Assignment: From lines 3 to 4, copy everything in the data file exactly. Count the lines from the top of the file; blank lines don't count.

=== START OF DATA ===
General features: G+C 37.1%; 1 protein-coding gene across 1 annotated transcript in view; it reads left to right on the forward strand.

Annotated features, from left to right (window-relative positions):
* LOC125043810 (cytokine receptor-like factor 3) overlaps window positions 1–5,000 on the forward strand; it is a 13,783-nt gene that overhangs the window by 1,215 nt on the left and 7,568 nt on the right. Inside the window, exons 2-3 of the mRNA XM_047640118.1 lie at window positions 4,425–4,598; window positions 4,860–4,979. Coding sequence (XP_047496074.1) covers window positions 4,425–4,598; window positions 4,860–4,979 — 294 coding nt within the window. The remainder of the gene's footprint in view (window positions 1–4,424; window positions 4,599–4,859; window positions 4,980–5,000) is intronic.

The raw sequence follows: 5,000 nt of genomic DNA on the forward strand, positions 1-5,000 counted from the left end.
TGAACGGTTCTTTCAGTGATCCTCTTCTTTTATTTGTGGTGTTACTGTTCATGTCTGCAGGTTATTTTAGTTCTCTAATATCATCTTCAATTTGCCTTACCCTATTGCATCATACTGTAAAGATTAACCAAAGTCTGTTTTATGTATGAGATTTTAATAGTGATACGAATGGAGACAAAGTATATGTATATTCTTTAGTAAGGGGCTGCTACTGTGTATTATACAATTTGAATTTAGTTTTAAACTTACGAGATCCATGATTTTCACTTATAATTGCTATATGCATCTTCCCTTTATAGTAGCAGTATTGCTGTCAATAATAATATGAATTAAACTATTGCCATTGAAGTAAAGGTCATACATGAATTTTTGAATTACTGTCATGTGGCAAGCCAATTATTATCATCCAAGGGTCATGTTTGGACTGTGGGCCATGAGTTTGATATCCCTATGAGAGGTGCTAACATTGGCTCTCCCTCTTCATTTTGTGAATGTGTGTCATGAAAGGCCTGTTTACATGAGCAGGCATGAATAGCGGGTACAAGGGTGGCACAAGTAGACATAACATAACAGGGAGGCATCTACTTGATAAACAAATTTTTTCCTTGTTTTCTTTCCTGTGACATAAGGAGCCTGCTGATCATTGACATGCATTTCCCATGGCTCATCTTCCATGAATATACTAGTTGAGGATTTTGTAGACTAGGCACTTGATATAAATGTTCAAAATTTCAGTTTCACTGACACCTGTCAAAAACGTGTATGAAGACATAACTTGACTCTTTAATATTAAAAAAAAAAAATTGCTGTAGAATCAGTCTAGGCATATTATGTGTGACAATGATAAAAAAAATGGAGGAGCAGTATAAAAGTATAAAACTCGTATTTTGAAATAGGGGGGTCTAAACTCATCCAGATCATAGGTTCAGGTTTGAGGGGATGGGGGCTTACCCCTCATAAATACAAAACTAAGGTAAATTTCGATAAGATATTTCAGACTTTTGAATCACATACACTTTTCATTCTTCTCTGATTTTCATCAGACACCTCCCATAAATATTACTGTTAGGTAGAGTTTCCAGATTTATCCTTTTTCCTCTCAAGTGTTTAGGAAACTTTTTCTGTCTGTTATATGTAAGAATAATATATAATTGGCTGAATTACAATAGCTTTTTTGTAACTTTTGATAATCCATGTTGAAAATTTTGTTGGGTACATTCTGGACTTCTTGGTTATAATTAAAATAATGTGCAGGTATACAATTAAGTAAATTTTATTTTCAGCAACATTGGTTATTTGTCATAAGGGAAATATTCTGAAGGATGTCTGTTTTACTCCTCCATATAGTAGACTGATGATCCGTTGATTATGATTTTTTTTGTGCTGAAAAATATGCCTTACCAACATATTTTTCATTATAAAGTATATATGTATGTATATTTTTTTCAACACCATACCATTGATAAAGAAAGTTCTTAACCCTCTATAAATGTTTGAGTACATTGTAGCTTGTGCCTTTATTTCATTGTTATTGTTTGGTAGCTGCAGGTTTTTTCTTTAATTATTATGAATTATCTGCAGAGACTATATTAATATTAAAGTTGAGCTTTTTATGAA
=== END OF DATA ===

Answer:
* LOC125043810 (cytokine receptor-like factor 3) overlaps window positions 1–5,000 on the forward strand; it is a 13,783-nt gene that overhangs the window by 1,215 nt on the left and 7,568 nt on the right. Inside the window, exons 2-3 of the mRNA XM_047640118.1 lie at window positions 4,425–4,598; window positions 4,860–4,979. Coding sequence (XP_047496074.1) covers window positions 4,425–4,598; window positions 4,860–4,979 — 294 coding nt within the window. The remainder of the gene's footprint in view (window positions 1–4,424; window positions 4,599–4,859; window positions 4,980–5,000) is intronic.

The raw sequence follows: 5,000 nt of genomic DNA on the forward strand, positions 1-5,000 counted from the left end.